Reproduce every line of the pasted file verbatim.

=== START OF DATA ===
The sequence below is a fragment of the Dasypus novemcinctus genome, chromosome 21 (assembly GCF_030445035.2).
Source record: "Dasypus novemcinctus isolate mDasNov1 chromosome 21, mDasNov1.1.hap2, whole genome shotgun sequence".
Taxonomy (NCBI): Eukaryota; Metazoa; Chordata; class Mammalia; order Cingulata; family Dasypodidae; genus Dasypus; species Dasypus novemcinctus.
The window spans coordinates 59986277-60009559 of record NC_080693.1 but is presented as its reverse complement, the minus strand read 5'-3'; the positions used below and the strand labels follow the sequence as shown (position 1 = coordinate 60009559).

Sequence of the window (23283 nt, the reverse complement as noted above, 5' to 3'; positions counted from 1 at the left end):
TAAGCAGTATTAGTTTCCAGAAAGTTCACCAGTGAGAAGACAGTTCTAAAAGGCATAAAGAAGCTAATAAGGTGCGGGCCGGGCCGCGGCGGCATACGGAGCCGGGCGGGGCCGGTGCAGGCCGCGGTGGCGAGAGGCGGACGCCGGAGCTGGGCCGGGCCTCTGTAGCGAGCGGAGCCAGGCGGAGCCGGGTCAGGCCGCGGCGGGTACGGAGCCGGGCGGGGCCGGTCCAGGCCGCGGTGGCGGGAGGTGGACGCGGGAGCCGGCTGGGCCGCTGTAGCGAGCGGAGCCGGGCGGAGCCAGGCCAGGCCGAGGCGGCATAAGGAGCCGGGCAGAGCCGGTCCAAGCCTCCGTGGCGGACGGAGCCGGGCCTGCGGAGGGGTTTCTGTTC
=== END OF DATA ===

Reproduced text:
The sequence below is a fragment of the Dasypus novemcinctus genome, chromosome 21 (assembly GCF_030445035.2).
Source record: "Dasypus novemcinctus isolate mDasNov1 chromosome 21, mDasNov1.1.hap2, whole genome shotgun sequence".
Taxonomy (NCBI): Eukaryota; Metazoa; Chordata; class Mammalia; order Cingulata; family Dasypodidae; genus Dasypus; species Dasypus novemcinctus.
The window spans coordinates 59986277-60009559 of record NC_080693.1 but is presented as its reverse complement, the minus strand read 5'-3'; the positions used below and the strand labels follow the sequence as shown (position 1 = coordinate 60009559).

Sequence of the window (23283 nt, the reverse complement as noted above, 5' to 3'; positions counted from 1 at the left end):
TAAGCAGTATTAGTTTCCAGAAAGTTCACCAGTGAGAAGACAGTTCTAAAAGGCATAAAGAAGCTAATAAGGTGCGGGCCGGGCCGCGGCGGCATACGGAGCCGGGCGGGGCCGGTGCAGGCCGCGGTGGCGAGAGGCGGACGCCGGAGCTGGGCCGGGCCTCTGTAGCGAGCGGAGCCAGGCGGAGCCGGGTCAGGCCGCGGCGGGTACGGAGCCGGGCGGGGCCGGTCCAGGCCGCGGTGGCGGGAGGTGGACGCGGGAGCCGGCTGGGCCGCTGTAGCGAGCGGAGCCGGGCGGAGCCAGGCCAGGCCGAGGCGGCATAAGGAGCCGGGCAGAGCCGGTCCAAGCCTCCGTGGCGGACGGAGCCGGGCCTGCGGAGGGGTTTCTGTTC